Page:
The gunner uses an Eloptro 8x gunner’s day sight with an integrated ballistic computer added to the gunner’s sight. The integrated fire control system (IFCS) produced by ESD receives information from the laser rangefinder and environmental sensors which accurately measure meteorological conditions such as ambient temperature and wind speed which could affect the fire accuracy of the main gun rounds. Such variations are automatically calculated and compensated for in conjunction with the ammunition selected and fed into the gunner’s sights and main gun’s auto-lay aim. The IFCS can hit a moving target while on the move itself by adjusting the main gun’s aim after incorporating the target’s distance, speed and relative speed thereby maximising first-round hit probability. From the moment the gunner selects a target the IFCS produces a fire solution within two seconds. The gunner is notified via a ready-to-firelight when the main gun is ready. The total engagement process takes roughly nine seconds. The development of ESD’s solid-state gun drive systems as part of the Reutech Group was a big step forward for the Armoured Corps as it brought fire to Rooikat’s movement capabilities.


The Rooikat`s hull is made of all-welded steel armor and is sufficient to afford all-round protection against shrapnel and small arms fire from close range. Over the entire front 30-degree arc, the Rooikat is protected against 23mm armor-piercing projectiles fired from medium range (+500m) while the sides and rear offer protection against 12.7mm (.50 cal.) rounds. The hull was tested and proven against the TM46 anti-tank mine when fitted with a special protection plate under the hull. Additionally, the hull is rated to withstand a 1000 lb (454kg) Improvised Explosive Device (IED). A mine detonation under a wheel would result in the destruction thereof but continued operation of the Rooikat. A fire suppression system (automatic & manual) was installed in the crew and engine compartment to reduce the likelihood of a catastrophic fire or explosion if hit.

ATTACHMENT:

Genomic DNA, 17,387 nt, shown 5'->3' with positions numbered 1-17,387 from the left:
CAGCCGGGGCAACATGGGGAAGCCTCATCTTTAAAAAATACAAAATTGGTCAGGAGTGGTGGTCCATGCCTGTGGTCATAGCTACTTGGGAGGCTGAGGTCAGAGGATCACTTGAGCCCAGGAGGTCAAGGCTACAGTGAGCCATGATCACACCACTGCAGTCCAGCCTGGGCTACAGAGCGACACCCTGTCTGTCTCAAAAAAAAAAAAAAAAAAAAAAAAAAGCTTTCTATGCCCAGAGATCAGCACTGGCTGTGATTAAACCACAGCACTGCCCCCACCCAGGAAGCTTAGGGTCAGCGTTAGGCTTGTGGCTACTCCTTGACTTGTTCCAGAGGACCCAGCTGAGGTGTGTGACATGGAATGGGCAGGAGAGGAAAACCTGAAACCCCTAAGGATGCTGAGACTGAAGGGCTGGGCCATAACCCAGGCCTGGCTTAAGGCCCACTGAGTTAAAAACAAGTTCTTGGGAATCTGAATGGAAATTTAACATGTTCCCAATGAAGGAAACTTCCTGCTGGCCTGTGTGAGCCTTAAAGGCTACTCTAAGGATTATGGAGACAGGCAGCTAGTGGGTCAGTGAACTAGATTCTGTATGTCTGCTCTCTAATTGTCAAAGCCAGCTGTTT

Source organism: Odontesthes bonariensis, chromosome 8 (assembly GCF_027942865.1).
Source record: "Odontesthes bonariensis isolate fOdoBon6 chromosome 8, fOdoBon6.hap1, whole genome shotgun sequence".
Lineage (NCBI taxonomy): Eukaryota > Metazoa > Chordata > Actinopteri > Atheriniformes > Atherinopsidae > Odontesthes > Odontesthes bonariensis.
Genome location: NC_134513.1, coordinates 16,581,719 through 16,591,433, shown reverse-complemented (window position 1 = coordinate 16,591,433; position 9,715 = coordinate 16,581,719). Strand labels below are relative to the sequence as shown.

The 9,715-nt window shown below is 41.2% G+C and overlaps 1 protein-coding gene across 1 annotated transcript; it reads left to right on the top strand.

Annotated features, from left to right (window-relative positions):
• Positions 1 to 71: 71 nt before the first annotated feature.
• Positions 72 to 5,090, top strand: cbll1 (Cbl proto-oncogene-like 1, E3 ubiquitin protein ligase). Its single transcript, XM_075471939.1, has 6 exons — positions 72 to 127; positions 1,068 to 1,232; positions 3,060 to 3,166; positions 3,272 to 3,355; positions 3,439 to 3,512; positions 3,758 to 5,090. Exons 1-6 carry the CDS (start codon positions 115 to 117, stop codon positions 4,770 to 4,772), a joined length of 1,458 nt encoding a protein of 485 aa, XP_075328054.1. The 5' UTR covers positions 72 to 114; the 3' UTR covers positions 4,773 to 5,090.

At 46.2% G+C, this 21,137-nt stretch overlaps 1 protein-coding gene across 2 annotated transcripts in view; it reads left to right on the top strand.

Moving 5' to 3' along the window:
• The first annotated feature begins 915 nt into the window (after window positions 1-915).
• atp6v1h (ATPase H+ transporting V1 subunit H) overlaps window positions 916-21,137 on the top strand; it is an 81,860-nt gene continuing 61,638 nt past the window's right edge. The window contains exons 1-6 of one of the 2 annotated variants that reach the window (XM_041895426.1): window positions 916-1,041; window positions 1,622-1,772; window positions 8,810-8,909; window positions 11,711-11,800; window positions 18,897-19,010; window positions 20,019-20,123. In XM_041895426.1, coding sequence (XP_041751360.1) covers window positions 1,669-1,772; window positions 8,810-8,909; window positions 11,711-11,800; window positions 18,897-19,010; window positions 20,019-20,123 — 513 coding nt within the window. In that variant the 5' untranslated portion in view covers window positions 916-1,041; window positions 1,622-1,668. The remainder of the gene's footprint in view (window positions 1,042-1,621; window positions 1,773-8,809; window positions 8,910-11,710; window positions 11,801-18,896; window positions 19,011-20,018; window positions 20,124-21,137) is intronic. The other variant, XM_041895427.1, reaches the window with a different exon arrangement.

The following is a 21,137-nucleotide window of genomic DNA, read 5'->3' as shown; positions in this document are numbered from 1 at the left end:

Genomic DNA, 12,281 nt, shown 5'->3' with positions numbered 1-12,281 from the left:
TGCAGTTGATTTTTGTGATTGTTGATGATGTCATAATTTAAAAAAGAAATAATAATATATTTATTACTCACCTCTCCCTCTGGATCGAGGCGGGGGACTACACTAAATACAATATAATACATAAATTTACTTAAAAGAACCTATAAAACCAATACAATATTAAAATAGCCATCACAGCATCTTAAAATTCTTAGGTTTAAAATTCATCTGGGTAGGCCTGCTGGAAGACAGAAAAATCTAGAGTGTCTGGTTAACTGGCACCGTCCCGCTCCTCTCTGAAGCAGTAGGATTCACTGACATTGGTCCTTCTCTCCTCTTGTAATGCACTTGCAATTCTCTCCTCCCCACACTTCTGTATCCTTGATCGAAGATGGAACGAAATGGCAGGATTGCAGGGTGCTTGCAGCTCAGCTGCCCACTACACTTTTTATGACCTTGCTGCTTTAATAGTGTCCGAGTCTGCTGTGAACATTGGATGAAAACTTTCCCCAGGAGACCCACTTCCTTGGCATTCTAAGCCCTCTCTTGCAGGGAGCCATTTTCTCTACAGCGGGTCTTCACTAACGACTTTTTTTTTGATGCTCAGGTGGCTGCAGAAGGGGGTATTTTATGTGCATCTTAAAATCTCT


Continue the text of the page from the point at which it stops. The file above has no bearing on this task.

Lessons learned during the South African Border War showed that smoke grenade banks were prone to damage when “bundu bashing” (driving through dense vegetation) necessitating placement to the turret’s rear sides. Two banks of four electrically operated 81 mm smoke grenade launchers are used for self-screening in an emergency. The Rooikat is also fitted with an instantaneous smoke emission system that can produce a smoke screen by injecting fuel into the engine exhaust which exists at the rear left of the hull. The driver controls the operation of the screen. The frontal headlamps are under armored covers to protect against damage. The Rooikat is also capable of full Nuclear, Biological and Chemical (NBC) protection but is not fitted as standard.